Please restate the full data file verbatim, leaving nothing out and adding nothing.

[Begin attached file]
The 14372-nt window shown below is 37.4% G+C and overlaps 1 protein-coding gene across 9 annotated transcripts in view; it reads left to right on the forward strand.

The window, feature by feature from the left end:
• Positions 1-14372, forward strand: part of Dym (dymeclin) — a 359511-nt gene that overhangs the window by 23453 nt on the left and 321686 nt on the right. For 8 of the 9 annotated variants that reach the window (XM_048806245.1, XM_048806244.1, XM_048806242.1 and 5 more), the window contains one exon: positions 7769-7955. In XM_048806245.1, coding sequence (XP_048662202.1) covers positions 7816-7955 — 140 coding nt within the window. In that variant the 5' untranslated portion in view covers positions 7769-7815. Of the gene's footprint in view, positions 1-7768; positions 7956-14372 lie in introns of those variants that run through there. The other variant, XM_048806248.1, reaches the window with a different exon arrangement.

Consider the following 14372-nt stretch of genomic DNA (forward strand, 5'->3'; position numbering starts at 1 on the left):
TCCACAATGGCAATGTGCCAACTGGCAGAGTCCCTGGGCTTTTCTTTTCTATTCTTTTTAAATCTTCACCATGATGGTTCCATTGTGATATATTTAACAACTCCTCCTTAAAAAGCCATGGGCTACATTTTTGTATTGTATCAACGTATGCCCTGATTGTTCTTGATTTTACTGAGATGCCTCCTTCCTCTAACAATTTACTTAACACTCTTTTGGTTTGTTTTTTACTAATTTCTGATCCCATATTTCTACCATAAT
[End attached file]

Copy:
The 14372-nt window shown below is 37.4% G+C and overlaps 1 protein-coding gene across 9 annotated transcripts in view; it reads left to right on the forward strand.

The window, feature by feature from the left end:
• Positions 1-14372, forward strand: part of Dym (dymeclin) — a 359511-nt gene that overhangs the window by 23453 nt on the left and 321686 nt on the right. For 8 of the 9 annotated variants that reach the window (XM_048806245.1, XM_048806244.1, XM_048806242.1 and 5 more), the window contains one exon: positions 7769-7955. In XM_048806245.1, coding sequence (XP_048662202.1) covers positions 7816-7955 — 140 coding nt within the window. In that variant the 5' untranslated portion in view covers positions 7769-7815. Of the gene's footprint in view, positions 1-7768; positions 7956-14372 lie in introns of those variants that run through there. The other variant, XM_048806248.1, reaches the window with a different exon arrangement.

Consider the following 14372-nt stretch of genomic DNA (forward strand, 5'->3'; position numbering starts at 1 on the left):
TCCACAATGGCAATGTGCCAACTGGCAGAGTCCCTGGGCTTTTCTTTTCTATTCTTTTTAAATCTTCACCATGATGGTTCCATTGTGATATATTTAACAACTCCTCCTTAAAAAGCCATGGGCTACATTTTTGTATTGTATCAACGTATGCCCTGATTGTTCTTGATTTTACTGAGATGCCTCCTTCCTCTAACAATTTACTTAACACTCTTTTGGTTTGTTTTTTACTAATTTCTGATCCCATATTTCTACCATAAT